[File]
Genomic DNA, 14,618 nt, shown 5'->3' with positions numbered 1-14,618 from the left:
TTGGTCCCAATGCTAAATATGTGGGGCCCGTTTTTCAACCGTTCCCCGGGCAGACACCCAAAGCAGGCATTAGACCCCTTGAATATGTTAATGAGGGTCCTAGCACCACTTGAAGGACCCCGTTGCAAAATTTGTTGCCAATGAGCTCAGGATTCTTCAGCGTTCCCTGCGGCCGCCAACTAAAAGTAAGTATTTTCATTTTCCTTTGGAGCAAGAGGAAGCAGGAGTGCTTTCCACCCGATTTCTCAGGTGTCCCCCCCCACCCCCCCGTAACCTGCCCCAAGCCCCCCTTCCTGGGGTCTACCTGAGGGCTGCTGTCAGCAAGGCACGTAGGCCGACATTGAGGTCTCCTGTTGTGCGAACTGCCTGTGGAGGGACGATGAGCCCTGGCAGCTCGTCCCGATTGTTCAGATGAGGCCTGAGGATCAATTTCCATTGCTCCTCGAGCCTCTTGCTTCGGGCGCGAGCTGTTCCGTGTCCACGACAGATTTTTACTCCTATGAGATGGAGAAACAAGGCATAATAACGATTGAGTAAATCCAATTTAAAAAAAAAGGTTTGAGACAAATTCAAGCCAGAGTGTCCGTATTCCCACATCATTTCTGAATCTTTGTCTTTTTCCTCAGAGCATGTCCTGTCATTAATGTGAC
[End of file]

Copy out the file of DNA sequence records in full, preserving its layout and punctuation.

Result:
Genomic DNA, 14,618 nt, shown 5'->3' with positions numbered 1-14,618 from the left:
TTGGTCCCAATGCTAAATATGTGGGGCCCGTTTTTCAACCGTTCCCCGGGCAGACACCCAAAGCAGGCATTAGACCCCTTGAATATGTTAATGAGGGTCCTAGCACCACTTGAAGGACCCCGTTGCAAAATTTGTTGCCAATGAGCTCAGGATTCTTCAGCGTTCCCTGCGGCCGCCAACTAAAAGTAAGTATTTTCATTTTCCTTTGGAGCAAGAGGAAGCAGGAGTGCTTTCCACCCGATTTCTCAGGTGTCCCCCCCCACCCCCCCGTAACCTGCCCCAAGCCCCCCTTCCTGGGGTCTACCTGAGGGCTGCTGTCAGCAAGGCACGTAGGCCGACATTGAGGTCTCCTGTTGTGCGAACTGCCTGTGGAGGGACGATGAGCCCTGGCAGCTCGTCCCGATTGTTCAGATGAGGCCTGAGGATCAATTTCCATTGCTCCTCGAGCCTCTTGCTTCGGGCGCGAGCTGTTCCGTGTCCACGACAGATTTTTACTCCTATGAGATGGAGAAACAAGGCATAATAACGATTGAGTAAATCCAATTTAAAAAAAAAGGTTTGAGACAAATTCAAGCCAGAGTGTCCGTATTCCCACATCATTTCTGAATCTTTGTCTTTTTCCTCAGAGCATGTCCTGTCATTAATGTGAC